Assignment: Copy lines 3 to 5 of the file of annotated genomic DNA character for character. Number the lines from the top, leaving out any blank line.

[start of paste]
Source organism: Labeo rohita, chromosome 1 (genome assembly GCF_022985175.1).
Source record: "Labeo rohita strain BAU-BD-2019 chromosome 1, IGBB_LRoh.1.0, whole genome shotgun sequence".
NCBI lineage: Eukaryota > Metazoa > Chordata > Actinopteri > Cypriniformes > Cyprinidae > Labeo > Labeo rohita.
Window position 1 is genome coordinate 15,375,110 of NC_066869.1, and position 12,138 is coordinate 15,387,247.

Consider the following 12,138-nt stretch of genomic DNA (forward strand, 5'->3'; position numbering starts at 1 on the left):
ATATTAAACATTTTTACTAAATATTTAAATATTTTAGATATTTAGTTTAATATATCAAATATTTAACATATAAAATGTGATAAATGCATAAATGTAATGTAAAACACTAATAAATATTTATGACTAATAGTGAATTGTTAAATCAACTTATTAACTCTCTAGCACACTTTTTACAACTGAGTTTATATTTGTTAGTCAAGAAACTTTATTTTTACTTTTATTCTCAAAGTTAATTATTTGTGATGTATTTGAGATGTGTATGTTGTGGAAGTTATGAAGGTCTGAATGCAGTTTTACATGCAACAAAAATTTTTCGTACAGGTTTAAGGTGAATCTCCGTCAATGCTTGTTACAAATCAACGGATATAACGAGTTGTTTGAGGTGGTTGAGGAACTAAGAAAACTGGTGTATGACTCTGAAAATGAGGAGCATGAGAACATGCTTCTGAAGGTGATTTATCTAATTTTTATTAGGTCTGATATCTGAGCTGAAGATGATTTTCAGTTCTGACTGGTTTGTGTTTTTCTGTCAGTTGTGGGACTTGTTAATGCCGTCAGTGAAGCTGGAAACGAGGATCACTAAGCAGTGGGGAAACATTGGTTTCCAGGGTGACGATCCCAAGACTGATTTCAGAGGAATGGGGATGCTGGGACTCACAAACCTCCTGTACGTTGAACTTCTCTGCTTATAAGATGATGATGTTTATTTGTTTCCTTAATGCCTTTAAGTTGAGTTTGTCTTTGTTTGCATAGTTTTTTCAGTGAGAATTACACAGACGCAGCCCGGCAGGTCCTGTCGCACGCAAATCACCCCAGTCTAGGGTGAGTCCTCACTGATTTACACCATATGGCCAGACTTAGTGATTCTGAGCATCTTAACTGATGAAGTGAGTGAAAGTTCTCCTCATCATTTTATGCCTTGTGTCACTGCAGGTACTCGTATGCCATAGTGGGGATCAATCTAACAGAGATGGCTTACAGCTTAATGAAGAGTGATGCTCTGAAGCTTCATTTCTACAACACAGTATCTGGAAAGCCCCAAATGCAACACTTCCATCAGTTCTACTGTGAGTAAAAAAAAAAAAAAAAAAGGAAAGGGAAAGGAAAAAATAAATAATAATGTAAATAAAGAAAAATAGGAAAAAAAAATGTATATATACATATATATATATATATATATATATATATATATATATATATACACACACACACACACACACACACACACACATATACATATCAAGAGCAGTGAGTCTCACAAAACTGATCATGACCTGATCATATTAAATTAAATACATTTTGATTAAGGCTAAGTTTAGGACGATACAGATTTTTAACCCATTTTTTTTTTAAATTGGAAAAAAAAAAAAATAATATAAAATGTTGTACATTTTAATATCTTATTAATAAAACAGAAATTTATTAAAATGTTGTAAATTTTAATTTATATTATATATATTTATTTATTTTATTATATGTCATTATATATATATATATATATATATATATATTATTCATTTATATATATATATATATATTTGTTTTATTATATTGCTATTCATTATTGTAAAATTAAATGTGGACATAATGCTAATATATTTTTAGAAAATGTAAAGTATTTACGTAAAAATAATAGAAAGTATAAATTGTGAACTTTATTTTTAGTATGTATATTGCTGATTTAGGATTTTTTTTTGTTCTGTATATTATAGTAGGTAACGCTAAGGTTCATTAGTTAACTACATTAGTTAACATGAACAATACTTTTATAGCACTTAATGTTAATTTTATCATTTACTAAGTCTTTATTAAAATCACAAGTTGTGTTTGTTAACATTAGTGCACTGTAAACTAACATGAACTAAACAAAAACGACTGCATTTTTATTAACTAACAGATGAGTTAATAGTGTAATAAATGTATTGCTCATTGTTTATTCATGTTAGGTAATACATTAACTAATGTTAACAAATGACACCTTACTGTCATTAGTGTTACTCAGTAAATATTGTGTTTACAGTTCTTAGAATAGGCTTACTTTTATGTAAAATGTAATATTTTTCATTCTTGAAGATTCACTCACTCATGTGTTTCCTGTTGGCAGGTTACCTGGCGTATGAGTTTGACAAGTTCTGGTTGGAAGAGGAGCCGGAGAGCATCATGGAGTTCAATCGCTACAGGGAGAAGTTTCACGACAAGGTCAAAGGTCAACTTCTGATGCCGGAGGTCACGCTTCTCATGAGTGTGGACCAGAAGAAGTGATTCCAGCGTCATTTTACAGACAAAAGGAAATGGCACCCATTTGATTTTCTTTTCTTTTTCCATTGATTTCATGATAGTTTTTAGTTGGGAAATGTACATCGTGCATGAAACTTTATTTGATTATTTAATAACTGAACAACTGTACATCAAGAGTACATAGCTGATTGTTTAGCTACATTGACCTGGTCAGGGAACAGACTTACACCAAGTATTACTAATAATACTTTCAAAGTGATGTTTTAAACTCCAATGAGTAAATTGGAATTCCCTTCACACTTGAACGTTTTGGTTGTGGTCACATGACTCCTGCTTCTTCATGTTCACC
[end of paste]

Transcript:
NCBI lineage: Eukaryota > Metazoa > Chordata > Actinopteri > Cypriniformes > Cyprinidae > Labeo > Labeo rohita.
Window position 1 is genome coordinate 15,375,110 of NC_066869.1, and position 12,138 is coordinate 15,387,247.

Consider the following 12,138-nt stretch of genomic DNA (forward strand, 5'->3'; position numbering starts at 1 on the left):